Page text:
If this was supposed to be about character growth in Mary — to stop pushing away Henry and marrying again, despite social inequality — then it should have gone deeper than that. Matthew was middle class. He didn’t have much money except her father’s and Lavinia’s father’s. Matthew’s personality wasn’t like hers. In spite of herself, they finally married. We didn’t need a repeat of that storyline. What we needed was for Mary to contact Bertie, apologize for how she acted, and ask him to please give Edith another chance. Wouldn’t it have been beautiful if, as Edith stood there watching the children chase each other around Sybil’s grave, if Bertie came up? No words would have even had to been said; the episode could have ended like that.


Poor Mrs. Patmore. I’m not sure why this was so funny to everyone, but even upstairs they were laughing hysterically. Carson, however, took this too seriously, and was indignant that the family should be tied to the so-called scandal. When Robert, Cora, and Rosamund decided to eat breakfast at Mrs. Patmore’s B&B to foster good publicity, Robert saw something in Carson he didn’t like. “Oh, I think we need to show a little more backbone than that.” Sometimes Carson is way too protective of the family. He would have rather seen Mrs. Patmore’s business fail because of the rumor mill than let the family be seen there.

In a scene reminiscent of when Mrs. Patmore needed eye surgery, she was called upstairs and the Granthams just about made her year. It meant so much to her that they were standing by her side and had such loyalty to her. Their photograph together outside the B&B was also a sweet moment.


Mr. Molesley started his career as an English literature and history teacher, with a bumpy start. The thing about teaching is that no matter how well you ready your material, nothing prepares you for the first time you’re standing there with all those little faces watching you, bored. Mr. Molesley isn’t the kind of person who can automatically captivate a room of distracted children. He had to learn how.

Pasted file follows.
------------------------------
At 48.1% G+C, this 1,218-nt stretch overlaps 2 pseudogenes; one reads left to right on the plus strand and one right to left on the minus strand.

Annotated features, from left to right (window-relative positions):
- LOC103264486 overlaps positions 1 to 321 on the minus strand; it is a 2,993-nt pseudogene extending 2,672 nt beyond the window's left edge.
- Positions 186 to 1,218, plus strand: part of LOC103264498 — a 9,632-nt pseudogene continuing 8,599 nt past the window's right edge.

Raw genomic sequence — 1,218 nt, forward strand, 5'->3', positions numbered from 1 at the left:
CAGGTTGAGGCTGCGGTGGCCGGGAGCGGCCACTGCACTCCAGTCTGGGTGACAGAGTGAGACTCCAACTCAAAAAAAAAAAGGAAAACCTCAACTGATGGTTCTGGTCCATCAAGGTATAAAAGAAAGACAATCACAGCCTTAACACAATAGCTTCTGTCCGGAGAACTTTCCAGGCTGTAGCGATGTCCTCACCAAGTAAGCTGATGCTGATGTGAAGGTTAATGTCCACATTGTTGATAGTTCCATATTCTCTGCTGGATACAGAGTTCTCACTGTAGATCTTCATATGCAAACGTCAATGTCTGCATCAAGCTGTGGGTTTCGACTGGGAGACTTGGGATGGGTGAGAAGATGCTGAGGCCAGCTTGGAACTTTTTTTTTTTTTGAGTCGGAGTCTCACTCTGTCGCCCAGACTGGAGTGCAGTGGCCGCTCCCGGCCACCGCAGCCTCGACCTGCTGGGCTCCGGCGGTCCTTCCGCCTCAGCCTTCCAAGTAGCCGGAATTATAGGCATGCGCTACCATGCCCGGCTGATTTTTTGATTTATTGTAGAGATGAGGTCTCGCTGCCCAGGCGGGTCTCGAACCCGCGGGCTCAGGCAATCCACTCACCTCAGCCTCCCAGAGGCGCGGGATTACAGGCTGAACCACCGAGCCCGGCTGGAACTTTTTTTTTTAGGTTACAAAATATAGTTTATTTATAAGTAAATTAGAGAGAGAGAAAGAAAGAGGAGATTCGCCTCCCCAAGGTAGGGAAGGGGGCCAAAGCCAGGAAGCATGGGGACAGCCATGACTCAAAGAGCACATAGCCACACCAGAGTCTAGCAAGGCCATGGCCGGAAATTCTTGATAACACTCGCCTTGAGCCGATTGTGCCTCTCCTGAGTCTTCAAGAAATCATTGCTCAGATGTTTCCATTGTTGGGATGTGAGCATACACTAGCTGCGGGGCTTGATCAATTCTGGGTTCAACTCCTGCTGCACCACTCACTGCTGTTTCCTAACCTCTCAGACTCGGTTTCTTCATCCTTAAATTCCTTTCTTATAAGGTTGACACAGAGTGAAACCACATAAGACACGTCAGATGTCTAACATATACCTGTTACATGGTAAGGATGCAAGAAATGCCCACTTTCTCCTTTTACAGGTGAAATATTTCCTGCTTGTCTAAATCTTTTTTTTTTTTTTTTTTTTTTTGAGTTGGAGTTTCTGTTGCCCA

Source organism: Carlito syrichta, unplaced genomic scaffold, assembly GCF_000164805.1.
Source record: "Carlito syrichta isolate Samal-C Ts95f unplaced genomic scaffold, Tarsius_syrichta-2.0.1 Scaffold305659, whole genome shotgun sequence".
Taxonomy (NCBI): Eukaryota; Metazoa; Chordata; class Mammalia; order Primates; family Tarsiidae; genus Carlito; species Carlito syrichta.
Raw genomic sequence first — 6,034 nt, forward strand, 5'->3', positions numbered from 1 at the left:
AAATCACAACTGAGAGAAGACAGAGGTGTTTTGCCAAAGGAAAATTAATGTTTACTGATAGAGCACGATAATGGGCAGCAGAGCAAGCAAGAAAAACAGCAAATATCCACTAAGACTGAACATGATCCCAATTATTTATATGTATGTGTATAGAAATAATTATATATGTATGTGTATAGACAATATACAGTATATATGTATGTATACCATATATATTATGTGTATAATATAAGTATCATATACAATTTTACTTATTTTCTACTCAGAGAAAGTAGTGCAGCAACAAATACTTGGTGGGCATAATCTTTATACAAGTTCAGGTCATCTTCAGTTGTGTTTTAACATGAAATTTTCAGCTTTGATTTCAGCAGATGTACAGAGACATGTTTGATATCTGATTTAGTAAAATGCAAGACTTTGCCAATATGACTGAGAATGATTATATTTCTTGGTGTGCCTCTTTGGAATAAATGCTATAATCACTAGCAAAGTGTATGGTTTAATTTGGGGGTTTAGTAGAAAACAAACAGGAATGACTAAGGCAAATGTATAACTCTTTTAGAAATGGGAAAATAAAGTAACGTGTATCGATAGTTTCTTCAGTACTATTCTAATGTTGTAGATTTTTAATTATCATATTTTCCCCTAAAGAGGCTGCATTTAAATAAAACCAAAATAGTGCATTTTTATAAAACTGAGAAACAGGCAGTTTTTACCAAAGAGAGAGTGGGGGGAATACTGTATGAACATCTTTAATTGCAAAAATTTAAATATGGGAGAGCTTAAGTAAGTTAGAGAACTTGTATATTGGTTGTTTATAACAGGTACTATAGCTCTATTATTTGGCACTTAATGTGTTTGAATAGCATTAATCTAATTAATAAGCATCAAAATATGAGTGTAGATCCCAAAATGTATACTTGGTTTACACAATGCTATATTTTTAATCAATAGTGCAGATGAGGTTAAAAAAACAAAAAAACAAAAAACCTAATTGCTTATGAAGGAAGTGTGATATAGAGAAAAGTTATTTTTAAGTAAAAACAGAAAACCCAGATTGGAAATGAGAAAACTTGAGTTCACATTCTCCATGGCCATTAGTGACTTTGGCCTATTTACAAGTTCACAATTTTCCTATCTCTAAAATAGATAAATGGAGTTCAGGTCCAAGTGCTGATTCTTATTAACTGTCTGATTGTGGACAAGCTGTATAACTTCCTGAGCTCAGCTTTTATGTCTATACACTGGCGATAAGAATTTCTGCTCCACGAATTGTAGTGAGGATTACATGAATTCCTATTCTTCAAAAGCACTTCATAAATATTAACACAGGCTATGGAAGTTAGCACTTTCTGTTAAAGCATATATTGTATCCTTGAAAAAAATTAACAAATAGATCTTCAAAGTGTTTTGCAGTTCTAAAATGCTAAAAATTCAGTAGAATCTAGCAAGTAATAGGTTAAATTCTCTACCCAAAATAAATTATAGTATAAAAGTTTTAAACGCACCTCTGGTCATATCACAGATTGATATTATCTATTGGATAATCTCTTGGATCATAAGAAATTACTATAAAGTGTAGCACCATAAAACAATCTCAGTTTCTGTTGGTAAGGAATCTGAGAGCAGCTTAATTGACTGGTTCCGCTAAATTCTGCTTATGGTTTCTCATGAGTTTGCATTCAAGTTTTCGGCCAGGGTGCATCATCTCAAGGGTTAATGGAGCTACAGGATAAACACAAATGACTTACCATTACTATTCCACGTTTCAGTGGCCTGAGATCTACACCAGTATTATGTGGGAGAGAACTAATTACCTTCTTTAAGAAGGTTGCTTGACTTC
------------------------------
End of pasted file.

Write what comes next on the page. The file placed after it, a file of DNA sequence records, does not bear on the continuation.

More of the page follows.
Baxter suggested Molesley tell the children that he’s a servant. And it worked. They saw him as someone much like themselves. He was an example they could follow, if only they worked hard enough. He wanted to “give [them] the shortcut [he] never had.”

What I love is that everyone else is so happy for him. They gave him a huge round of applause, and Bates told him, “You’re a kind man. It’s about time you were rewarded for your kindness.” At least Molesley got back from the world what he had given it. As much as I want to see some of the other characters happy, I am so relieved that Molesley has at least finally found his calling. A lot of the characters have done questionable things in the past, but I can’t remember him doing anything with ill-intent. He deserved this so much.


As if the Edith/Mary storyline wasn’t enough for one episode. Baxter was going with Molesley to the school to watch him teach and lend moral support, when he mentioned that Barrow has said something kind to him — something kind of sentimental and final.